Watch
Watching this resources will notify you when proposed changes or new versions are created so you can keep track of improvements that have been made.
Favorite
Favoriting this resource allows you to save it in the “My Resources” tab of your account. There, you can easily access this resource later when you’re ready to customize it or assign it to your students.
Period and Frequency
The period is the duration of one cycle in a repeating event, while the frequency is the number of cycles per unit time.
Learning Objectives

Perform conversions between frequency and period

Distinguish SI and traditional units of frequency
Key Points
 Motion that repeats itself regularly is called periodic motion. One complete repetition of the motion is called a cycle. The duration of each cycle is the period.
 The frequency refers to the number of cycles completed in an interval of time. It is the reciprocal of the period and can be calculated with the equation f=1/T.
 Some motion is best characterized by the angular frequency (ω). The angular frequency refers to the angular displacement per unit time and is calculated from the frequency with the equation ω=2πf.
Terms

angular frequency
The angular displacement per unit time.

frequency
The quotient of the number of times n a periodic phenomenon occurs over the time t in which it occurs: f = n / t.

period
The duration of one cycle in a repeating event.
Example
 A Victorian parlor trick was to listen to the pitch of a fly's buzz, reproduce the musical note on the piano, and announce how many times the fly's wings had flapped in one second. If the fly's wings flap, say, 200 times in one second, then the frequency of their motion is f=200/1 s=200 Hz. The period is one 200th of a second, T=1/f=(1/200) s=0.005 s.
Full Text
Period and Frequency
The usual physics terminology for motion that repeats itself over and over is periodic motion, and the time required for one repetition is called the period, often expressed as the letter T. (The symbol P is not used because of the possible confusion with momentum. ) One complete repetition of the motion is called a cycle. The frequency is defined as the number of cycles per unit time. Frequency is usually denoted by a Latin letter f or by a Greek letter ν (nu). Note that period and frequency are reciprocals of each other .
Sinusoidal Waves of Varying Frequencies
Sinusoidal waves of various frequencies; the bottom waves have higher frequencies than those above. The horizontal axis represents time.
For example, if a newborn baby's heart beats at a frequency of 120 times a minute, its period (the interval between beats) is half a second. If you calibrate your intuition so that you expect large frequencies to be paired with short periods, and vice versa, you may avoid some embarrassing mistakes on physics exams.
Units
In SI units, the unit of frequency is the hertz (Hz), named after the German physicist Heinrich Hertz: 1 Hz indicates that an event repeats once per second. A traditional unit of measure used with rotating mechanical devices is revolutions per minute, abbreviated RPM. 60 RPM equals one hertz (i.e., one revolution per second, or a period of one second). The SI unit for period is the second.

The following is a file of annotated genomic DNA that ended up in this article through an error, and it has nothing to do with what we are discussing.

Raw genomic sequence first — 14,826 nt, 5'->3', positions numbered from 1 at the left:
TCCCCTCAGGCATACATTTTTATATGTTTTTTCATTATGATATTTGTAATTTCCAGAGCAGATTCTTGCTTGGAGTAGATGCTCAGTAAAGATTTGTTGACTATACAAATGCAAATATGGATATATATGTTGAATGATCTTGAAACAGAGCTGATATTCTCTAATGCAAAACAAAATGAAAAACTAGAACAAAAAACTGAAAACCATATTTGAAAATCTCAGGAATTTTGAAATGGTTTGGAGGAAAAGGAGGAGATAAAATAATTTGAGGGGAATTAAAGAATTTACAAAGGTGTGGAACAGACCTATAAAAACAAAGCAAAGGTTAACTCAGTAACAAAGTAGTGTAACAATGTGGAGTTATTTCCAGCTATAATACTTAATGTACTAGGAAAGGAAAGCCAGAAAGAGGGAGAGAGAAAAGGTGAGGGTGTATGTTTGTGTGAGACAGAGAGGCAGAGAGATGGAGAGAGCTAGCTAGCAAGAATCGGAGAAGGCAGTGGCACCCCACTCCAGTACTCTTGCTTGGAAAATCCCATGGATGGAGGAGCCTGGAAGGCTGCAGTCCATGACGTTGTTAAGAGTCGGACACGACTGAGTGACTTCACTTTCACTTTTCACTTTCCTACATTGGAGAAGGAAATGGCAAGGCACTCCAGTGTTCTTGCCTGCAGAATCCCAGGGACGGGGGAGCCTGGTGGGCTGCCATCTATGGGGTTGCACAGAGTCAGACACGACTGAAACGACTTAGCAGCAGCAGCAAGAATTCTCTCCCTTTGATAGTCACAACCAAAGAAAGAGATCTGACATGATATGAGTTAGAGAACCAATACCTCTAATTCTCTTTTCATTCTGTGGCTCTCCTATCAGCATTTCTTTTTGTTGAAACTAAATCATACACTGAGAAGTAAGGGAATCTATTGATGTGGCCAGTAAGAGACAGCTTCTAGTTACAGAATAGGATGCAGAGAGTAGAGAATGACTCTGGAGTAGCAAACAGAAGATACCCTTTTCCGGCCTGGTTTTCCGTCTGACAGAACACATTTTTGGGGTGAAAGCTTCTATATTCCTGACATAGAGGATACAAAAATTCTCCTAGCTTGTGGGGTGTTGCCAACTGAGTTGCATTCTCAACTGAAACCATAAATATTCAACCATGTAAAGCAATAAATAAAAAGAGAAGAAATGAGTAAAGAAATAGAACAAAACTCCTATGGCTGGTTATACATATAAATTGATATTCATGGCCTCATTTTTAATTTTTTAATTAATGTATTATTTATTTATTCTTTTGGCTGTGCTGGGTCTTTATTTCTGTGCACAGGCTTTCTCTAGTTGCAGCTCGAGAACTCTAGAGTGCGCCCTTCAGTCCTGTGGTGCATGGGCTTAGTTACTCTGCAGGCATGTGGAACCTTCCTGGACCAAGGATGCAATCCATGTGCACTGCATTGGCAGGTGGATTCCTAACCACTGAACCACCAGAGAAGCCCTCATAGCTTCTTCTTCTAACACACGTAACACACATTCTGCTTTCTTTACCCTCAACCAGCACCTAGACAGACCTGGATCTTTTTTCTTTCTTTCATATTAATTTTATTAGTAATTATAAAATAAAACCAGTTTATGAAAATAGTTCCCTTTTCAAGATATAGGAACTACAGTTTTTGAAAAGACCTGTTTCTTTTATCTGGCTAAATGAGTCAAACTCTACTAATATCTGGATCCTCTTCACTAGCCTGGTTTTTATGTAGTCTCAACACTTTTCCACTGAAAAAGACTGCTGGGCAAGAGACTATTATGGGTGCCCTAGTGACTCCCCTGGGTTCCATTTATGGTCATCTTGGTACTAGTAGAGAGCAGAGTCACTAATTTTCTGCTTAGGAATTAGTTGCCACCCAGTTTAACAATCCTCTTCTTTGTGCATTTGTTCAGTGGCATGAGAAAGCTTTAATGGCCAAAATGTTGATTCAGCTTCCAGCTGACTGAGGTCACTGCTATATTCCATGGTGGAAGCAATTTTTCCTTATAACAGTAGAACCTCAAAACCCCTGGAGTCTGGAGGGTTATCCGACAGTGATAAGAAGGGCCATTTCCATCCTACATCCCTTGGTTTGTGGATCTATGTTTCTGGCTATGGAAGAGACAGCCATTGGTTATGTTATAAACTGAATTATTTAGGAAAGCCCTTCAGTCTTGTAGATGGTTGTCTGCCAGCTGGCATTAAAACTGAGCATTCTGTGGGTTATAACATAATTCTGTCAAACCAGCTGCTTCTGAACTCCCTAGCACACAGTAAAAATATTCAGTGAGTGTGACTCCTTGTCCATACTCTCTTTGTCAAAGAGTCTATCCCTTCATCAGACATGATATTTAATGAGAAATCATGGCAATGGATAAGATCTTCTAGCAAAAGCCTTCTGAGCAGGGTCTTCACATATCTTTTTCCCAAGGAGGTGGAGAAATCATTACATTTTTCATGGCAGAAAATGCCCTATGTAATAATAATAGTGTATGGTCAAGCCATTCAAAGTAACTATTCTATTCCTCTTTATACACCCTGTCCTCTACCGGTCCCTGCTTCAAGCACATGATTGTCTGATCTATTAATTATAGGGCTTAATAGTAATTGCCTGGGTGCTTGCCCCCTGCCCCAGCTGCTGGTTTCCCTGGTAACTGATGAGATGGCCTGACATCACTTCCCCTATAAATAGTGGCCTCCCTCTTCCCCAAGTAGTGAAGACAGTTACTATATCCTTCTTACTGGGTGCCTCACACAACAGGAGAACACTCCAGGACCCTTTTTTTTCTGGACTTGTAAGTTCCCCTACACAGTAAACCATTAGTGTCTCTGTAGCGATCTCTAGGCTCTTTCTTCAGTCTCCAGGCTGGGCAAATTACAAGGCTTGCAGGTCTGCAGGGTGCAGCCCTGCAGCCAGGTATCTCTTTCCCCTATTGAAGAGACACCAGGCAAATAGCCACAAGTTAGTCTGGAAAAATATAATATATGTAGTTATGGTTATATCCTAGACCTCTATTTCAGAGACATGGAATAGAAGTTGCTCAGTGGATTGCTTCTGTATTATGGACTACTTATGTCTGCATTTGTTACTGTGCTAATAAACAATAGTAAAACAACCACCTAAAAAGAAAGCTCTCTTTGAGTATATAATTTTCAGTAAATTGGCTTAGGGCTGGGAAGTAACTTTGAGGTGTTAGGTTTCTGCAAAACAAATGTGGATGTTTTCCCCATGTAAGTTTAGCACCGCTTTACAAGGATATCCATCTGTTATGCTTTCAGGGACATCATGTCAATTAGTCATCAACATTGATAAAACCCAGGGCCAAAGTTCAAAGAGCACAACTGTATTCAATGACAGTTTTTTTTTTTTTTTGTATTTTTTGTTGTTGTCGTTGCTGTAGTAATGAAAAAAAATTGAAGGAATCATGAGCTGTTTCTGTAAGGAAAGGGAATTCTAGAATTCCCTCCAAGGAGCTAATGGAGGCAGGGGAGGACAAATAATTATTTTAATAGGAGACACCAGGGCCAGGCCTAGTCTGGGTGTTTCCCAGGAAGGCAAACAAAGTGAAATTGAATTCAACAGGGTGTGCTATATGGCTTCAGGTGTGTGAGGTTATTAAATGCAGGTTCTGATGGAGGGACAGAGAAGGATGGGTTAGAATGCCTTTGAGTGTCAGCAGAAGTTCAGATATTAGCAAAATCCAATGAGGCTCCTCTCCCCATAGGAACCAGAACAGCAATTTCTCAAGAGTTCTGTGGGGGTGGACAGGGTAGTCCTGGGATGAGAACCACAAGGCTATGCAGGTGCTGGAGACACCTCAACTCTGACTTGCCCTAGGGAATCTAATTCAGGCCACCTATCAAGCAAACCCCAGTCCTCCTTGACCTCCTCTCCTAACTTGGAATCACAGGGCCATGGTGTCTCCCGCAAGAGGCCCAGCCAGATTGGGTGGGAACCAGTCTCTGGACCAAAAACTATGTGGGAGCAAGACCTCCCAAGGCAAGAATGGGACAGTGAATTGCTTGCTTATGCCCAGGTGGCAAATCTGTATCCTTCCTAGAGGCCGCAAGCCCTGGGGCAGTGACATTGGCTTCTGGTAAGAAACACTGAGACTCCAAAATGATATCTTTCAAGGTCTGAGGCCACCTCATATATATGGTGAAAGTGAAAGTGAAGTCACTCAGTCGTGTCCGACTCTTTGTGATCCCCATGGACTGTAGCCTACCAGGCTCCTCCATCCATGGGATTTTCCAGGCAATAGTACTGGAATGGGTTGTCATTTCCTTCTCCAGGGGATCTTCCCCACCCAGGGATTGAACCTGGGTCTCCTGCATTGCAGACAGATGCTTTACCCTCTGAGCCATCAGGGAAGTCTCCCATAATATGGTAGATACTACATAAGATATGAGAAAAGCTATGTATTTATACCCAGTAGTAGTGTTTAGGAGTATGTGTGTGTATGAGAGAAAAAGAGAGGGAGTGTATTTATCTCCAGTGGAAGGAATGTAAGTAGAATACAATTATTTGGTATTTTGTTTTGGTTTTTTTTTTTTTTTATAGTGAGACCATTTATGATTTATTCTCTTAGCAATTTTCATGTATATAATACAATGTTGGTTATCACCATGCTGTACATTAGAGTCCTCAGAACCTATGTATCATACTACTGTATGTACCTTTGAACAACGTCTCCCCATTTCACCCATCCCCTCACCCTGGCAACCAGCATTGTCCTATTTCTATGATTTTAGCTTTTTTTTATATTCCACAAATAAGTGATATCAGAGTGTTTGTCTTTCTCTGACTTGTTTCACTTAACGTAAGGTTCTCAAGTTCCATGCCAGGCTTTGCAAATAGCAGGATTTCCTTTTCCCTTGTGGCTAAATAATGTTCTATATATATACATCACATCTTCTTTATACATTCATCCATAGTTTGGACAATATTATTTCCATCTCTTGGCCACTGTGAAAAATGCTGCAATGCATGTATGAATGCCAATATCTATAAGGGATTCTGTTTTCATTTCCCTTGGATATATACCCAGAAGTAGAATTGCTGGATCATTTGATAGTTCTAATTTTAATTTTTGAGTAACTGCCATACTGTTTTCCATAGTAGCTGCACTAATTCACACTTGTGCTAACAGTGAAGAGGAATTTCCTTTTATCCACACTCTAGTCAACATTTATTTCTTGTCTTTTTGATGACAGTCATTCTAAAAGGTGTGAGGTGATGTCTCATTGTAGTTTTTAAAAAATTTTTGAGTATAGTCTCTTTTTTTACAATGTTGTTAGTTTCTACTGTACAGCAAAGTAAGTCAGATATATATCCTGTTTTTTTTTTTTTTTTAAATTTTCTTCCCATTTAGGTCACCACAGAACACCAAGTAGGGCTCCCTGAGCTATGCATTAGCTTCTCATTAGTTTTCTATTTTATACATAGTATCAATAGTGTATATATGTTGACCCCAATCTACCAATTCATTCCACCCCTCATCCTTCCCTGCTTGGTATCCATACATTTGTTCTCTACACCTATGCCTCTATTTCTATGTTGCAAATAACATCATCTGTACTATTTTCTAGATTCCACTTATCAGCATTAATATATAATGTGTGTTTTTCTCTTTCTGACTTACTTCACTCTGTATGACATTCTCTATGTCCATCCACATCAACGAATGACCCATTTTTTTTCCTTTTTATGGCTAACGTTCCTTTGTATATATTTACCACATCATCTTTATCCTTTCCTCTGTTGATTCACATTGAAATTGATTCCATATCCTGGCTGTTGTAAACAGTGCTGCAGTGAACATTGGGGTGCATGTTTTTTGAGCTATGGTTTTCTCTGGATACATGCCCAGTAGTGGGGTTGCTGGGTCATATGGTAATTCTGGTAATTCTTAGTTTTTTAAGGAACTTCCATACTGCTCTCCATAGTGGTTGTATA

Angular Frequency
Often periodic motion is best expressed in terms of angular frequency, represented by the Greek letter ω (omega). Angular frequency refers to the angular displacement per unit time (e.g., in rotation) or the rate of change of the phase of a sinusoidal waveform (e.g., in oscillations and waves), or as the rate of change of the argument of the sine function.
Locomotive Wheels
The locomotive's wheels spin at a frequency of f cycles per second, which can also be described as ω radians per second. The mechanical linkages allow the linear vibration of the steam engine's pistons, at frequency f, to drive the wheels.
Angular frequency is often represented in units of radians per second (recall there are 2π radians in a circle; ).
Key Term Reference
 Hertz
 Appears in these related concepts: Antennae, Frequency of Sound Waves, and Characteristics of Sound
 SI units
 Appears in these related concepts: Work Done by a Variable Force, Torque, and Problem Solving
 angular
 Appears in these related concepts: Wavelength, Freqency in Relation to Speed, Rotational Collisions, and Constant Angular Acceleration
 displacement
 Appears in these related concepts: Reference Frames and Displacement, Interference, and Introduction to Human Language
 equation
 Appears in these related concepts: A General Approach, Equations and Inequalities, and Equations and Their Solutions
 momentum
 Appears in these related concepts: Impulse, Inelastic Collisions in Multiple Dimensions, and The Second Law: Force and Acceleration
 motion
 Appears in these related concepts: Motion with Constant Acceleration, Newton and His Laws, and Motion Diagrams
 phase
 Appears in these related concepts: The Kinetic Molecular Theory of Matter, The Phase of Orbitals, and The Production of Electromagnetic Waves
 radians
 Appears in these related concepts: Centripetal Force, Simple Harmonic Motion and Uniform Circular Motion, and Rotational Angle and Angular Velocity
 sinusoidal
 Appears in these related concepts: Driven Oscillations and Resonance, Position, Velocity, and Acceleration as a Function of Time, and Sinusoidal Nature of Simple Harmonic Motion
 waveform
 Appears in these related concepts: QuantumMechanical View of Atoms and Root Mean Square Values
Sources
Boundless vets and curates highquality, openly licensed content from around the Internet. This particular resource used the following sources:
Cite This Source
Source: Boundless. “Period and Frequency.” Boundless Physics. Boundless, 21 Jul. 2015. Retrieved 26 Nov. 2015 from https://www.boundless.com/physics/textbooks/boundlessphysicstextbook/wavesandvibrations15/periodicmotion123/periodandfrequency4275592/